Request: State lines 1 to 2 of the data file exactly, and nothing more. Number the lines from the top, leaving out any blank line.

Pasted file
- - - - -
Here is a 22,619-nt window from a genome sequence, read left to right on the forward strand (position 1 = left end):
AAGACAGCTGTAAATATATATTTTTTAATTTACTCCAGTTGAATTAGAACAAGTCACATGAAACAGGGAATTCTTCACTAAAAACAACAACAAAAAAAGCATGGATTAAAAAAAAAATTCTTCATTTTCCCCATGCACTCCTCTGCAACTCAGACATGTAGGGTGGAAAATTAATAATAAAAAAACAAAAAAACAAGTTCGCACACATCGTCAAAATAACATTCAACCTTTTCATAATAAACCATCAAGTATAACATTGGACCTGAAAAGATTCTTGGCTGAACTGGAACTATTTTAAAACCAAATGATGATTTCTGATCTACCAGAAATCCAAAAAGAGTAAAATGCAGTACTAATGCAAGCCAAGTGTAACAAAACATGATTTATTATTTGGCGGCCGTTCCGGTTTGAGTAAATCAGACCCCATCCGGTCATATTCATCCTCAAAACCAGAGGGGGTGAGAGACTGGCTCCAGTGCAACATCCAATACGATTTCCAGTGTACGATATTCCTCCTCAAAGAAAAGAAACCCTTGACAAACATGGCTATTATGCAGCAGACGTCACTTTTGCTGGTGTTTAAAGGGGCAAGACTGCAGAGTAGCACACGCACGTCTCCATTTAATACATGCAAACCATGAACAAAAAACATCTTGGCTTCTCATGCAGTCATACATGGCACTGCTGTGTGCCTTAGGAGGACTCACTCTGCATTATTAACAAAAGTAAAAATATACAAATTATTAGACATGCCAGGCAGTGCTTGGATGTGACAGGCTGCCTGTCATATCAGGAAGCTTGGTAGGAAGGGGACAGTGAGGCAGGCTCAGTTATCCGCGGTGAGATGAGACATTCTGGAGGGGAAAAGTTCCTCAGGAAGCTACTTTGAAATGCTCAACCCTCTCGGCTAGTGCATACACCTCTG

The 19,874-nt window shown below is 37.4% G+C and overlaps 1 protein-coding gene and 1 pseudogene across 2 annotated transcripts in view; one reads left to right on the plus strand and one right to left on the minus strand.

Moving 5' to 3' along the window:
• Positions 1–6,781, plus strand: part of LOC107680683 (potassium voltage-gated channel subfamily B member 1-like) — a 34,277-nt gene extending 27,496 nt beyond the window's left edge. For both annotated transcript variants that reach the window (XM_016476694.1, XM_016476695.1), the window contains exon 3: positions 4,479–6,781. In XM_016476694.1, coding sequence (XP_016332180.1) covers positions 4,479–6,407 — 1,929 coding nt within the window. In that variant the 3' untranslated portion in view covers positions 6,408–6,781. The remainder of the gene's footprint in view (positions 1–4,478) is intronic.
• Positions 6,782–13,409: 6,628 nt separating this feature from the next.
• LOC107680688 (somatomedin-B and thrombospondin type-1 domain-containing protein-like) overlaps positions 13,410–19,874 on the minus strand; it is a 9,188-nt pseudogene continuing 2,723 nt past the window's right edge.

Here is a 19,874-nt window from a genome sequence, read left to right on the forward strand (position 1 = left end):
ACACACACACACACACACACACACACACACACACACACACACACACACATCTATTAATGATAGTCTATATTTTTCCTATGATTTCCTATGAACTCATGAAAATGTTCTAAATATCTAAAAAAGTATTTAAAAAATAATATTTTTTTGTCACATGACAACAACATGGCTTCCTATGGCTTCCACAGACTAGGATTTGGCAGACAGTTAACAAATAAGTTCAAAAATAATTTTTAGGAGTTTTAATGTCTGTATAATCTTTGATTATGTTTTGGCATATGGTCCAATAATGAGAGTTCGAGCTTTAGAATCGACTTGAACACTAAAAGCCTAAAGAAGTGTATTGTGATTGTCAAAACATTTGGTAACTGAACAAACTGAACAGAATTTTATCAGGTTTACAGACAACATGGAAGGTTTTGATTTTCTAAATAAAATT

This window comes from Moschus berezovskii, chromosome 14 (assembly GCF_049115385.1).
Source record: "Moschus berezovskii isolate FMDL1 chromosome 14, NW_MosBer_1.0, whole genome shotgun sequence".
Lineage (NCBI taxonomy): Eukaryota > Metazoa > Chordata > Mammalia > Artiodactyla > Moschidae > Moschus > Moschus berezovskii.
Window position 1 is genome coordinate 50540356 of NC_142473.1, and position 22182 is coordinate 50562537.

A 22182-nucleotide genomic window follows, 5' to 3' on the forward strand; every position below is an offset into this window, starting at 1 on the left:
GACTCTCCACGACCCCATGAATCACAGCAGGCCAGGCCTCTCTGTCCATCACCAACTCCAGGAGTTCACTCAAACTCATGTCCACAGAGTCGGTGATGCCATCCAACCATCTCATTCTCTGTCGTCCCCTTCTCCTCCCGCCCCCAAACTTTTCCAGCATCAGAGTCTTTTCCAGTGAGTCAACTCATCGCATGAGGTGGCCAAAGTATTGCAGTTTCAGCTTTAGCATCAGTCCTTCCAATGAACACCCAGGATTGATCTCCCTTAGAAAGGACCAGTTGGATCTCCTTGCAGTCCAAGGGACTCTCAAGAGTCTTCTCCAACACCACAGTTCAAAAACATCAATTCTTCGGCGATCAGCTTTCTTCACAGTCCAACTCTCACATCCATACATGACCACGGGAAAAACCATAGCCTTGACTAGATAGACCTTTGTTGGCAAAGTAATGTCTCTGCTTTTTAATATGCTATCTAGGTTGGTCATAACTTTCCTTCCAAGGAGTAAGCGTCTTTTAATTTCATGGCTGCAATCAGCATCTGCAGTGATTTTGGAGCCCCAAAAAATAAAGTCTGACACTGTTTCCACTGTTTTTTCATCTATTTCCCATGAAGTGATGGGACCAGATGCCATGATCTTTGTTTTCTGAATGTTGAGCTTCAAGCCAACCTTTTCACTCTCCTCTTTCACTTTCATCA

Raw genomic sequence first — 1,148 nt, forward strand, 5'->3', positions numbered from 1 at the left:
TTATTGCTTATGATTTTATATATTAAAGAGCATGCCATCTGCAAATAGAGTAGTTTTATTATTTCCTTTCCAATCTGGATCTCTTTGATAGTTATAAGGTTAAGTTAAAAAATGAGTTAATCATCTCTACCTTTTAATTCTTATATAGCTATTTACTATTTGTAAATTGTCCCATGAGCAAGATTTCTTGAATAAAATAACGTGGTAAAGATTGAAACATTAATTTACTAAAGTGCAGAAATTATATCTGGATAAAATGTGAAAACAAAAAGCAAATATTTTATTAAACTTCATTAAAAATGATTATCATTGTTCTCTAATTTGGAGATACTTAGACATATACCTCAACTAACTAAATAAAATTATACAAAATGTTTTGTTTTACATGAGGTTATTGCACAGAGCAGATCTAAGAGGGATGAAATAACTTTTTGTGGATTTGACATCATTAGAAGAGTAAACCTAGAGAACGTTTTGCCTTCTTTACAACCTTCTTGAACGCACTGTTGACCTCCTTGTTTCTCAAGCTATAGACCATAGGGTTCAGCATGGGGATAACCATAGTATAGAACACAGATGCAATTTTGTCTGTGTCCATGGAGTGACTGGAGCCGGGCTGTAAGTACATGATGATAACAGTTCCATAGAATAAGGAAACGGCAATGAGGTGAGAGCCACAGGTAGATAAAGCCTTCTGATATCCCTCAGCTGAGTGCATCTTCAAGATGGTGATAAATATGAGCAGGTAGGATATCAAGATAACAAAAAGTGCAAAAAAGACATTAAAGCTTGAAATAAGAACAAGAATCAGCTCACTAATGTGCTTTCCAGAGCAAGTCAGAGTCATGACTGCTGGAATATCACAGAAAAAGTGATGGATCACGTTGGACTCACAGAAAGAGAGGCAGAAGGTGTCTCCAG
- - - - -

Here is a 22,619-nt window from a genome sequence, read left to right on the forward strand (position 1 = left end):
AAGACAGCTGTAAATATATATTTTTTAATTTACTCCAGTTGAATTAGAACAAGTCACATGAAACAGGGAATTCTTCACTAAAAACAACAACAAAAAAAGCATGGATTAAAAAAAAAATTCTTCATTTTCCCCATGCACTCCTCTGCAACTCAGACATGTAGGGTGGAAAATTAATAATAAAAAAACAAAAAAACAAGTTCGCACACATCGTCAAAATAACATTCAACCTTTTCATAATAAACCATCAAGTATAACATTGGACCTGAAAAGATTCTTGGCTGAACTGGAACTATTTTAAAACCAAATGATGATTTCTGATCTACCAGAAATCCAAAAAGAGTAAAATGCAGTACTAATGCAAGCCAAGTGTAACAAAACATGATTTATTATTTGGCGGCCGTTCCGGTTTGAGTAAATCAGACCCCATCCGGTCATATTCATCCTCAAAACCAGAGGGGGTGAGAGACTGGCTCCAGTGCAACATCCAATACGATTTCCAGTGTACGATATTCCTCCTCAAAGAAAAGAAACCCTTGACAAACATGGCTATTATGCAGCAGACGTCACTTTTGCTGGTGTTTAAAGGGGCAAGACTGCAGAGTAGCACACGCACGTCTCCATTTAATACATGCAAACCATGAACAAAAAACATCTTGGCTTCTCATGCAGTCATACATGGCACTGCTGTGTGCCTTAGGAGGACTCACTCTGCATTATTAACAAAAGTAAAAATATACAAATTATTAGACATGCCAGGCAGTGCTTGGATGTGACAGGCTGCCTGTCATATCAGGAAGCTTGGTAGGAAGGGGACAGTGAGGCAGGCTCAGTTATCCGCGGTGAGATGAGACATTCTGGAGGGGAAAAGTTCCTCAGGAAGCTACTTTGAAATGCTCAACCCTCTCGGCTAGTGCATACACCTCTG